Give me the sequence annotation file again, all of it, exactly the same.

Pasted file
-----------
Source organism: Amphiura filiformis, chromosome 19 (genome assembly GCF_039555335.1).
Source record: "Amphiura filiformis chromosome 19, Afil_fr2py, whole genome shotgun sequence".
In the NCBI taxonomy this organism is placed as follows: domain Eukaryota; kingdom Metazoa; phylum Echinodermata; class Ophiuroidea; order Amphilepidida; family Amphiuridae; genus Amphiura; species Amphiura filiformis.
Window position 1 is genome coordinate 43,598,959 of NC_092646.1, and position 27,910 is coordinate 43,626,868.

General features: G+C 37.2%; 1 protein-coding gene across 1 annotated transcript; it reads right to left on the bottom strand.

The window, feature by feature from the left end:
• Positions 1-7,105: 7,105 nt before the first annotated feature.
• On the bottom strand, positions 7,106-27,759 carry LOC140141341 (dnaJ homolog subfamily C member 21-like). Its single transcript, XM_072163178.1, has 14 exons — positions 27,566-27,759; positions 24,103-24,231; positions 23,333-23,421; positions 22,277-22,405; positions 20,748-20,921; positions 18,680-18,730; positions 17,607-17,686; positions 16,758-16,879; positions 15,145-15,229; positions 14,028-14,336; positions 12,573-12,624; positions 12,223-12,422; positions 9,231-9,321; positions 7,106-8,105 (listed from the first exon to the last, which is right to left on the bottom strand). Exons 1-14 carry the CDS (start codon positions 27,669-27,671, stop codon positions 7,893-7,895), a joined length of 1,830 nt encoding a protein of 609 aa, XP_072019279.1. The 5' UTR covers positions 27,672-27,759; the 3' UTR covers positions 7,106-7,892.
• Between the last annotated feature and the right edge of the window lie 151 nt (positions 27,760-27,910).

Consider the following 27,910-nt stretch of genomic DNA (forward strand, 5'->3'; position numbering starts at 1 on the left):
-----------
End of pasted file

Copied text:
Source organism: Amphiura filiformis, chromosome 19 (genome assembly GCF_039555335.1).
Source record: "Amphiura filiformis chromosome 19, Afil_fr2py, whole genome shotgun sequence".
In the NCBI taxonomy this organism is placed as follows: domain Eukaryota; kingdom Metazoa; phylum Echinodermata; class Ophiuroidea; order Amphilepidida; family Amphiuridae; genus Amphiura; species Amphiura filiformis.
Window position 1 is genome coordinate 43,598,959 of NC_092646.1, and position 27,910 is coordinate 43,626,868.

General features: G+C 37.2%; 1 protein-coding gene across 1 annotated transcript; it reads right to left on the bottom strand.

The window, feature by feature from the left end:
• Positions 1-7,105: 7,105 nt before the first annotated feature.
• On the bottom strand, positions 7,106-27,759 carry LOC140141341 (dnaJ homolog subfamily C member 21-like). Its single transcript, XM_072163178.1, has 14 exons — positions 27,566-27,759; positions 24,103-24,231; positions 23,333-23,421; positions 22,277-22,405; positions 20,748-20,921; positions 18,680-18,730; positions 17,607-17,686; positions 16,758-16,879; positions 15,145-15,229; positions 14,028-14,336; positions 12,573-12,624; positions 12,223-12,422; positions 9,231-9,321; positions 7,106-8,105 (listed from the first exon to the last, which is right to left on the bottom strand). Exons 1-14 carry the CDS (start codon positions 27,669-27,671, stop codon positions 7,893-7,895), a joined length of 1,830 nt encoding a protein of 609 aa, XP_072019279.1. The 5' UTR covers positions 27,672-27,759; the 3' UTR covers positions 7,106-7,892.
• Between the last annotated feature and the right edge of the window lie 151 nt (positions 27,760-27,910).

Consider the following 27,910-nt stretch of genomic DNA (forward strand, 5'->3'; position numbering starts at 1 on the left):